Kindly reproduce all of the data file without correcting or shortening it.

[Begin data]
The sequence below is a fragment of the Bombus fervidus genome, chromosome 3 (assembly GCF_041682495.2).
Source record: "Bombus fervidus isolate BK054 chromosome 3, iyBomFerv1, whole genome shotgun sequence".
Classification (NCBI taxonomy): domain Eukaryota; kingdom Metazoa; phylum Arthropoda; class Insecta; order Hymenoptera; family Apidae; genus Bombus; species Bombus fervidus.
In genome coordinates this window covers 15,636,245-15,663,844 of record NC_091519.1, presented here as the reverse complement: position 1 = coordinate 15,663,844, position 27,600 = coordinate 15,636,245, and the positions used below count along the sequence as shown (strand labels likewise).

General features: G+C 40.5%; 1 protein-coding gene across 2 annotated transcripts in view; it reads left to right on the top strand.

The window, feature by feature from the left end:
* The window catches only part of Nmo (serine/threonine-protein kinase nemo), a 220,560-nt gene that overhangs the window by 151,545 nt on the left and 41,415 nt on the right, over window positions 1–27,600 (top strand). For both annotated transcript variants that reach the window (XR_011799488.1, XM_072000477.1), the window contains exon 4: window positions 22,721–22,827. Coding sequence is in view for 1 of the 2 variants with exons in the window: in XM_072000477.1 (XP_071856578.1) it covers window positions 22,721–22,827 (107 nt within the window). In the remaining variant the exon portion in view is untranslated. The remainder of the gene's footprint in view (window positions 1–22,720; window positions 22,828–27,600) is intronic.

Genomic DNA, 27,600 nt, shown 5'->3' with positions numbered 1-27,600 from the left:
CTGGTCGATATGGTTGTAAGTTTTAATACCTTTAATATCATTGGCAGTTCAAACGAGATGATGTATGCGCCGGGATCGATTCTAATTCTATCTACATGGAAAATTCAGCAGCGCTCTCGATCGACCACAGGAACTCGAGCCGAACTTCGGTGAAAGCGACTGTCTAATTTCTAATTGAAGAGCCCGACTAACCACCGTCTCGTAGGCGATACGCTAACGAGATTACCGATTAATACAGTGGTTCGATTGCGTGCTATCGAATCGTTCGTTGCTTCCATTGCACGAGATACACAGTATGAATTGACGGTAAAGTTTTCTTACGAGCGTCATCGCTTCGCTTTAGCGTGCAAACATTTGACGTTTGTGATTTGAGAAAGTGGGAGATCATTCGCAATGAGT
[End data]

The sequence below is a fragment of the Bombus fervidus genome, chromosome 3 (assembly GCF_041682495.2).
Source record: "Bombus fervidus isolate BK054 chromosome 3, iyBomFerv1, whole genome shotgun sequence".
Classification (NCBI taxonomy): domain Eukaryota; kingdom Metazoa; phylum Arthropoda; class Insecta; order Hymenoptera; family Apidae; genus Bombus; species Bombus fervidus.
In genome coordinates this window covers 15,636,245-15,663,844 of record NC_091519.1, presented here as the reverse complement: position 1 = coordinate 15,663,844, position 27,600 = coordinate 15,636,245, and the positions used below count along the sequence as shown (strand labels likewise).

General features: G+C 40.5%; 1 protein-coding gene across 2 annotated transcripts in view; it reads left to right on the top strand.

The window, feature by feature from the left end:
* The window catches only part of Nmo (serine/threonine-protein kinase nemo), a 220,560-nt gene that overhangs the window by 151,545 nt on the left and 41,415 nt on the right, over window positions 1–27,600 (top strand). For both annotated transcript variants that reach the window (XR_011799488.1, XM_072000477.1), the window contains exon 4: window positions 22,721–22,827. Coding sequence is in view for 1 of the 2 variants with exons in the window: in XM_072000477.1 (XP_071856578.1) it covers window positions 22,721–22,827 (107 nt within the window). In the remaining variant the exon portion in view is untranslated. The remainder of the gene's footprint in view (window positions 1–22,720; window positions 22,828–27,600) is intronic.

Genomic DNA, 27,600 nt, shown 5'->3' with positions numbered 1-27,600 from the left:
CTGGTCGATATGGTTGTAAGTTTTAATACCTTTAATATCATTGGCAGTTCAAACGAGATGATGTATGCGCCGGGATCGATTCTAATTCTATCTACATGGAAAATTCAGCAGCGCTCTCGATCGACCACAGGAACTCGAGCCGAACTTCGGTGAAAGCGACTGTCTAATTTCTAATTGAAGAGCCCGACTAACCACCGTCTCGTAGGCGATACGCTAACGAGATTACCGATTAATACAGTGGTTCGATTGCGTGCTATCGAATCGTTCGTTGCTTCCATTGCACGAGATACACAGTATGAATTGACGGTAAAGTTTTCTTACGAGCGTCATCGCTTCGCTTTAGCGTGCAAACATTTGACGTTTGTGATTTGAGAAAGTGGGAGATCATTCGCAATGAGT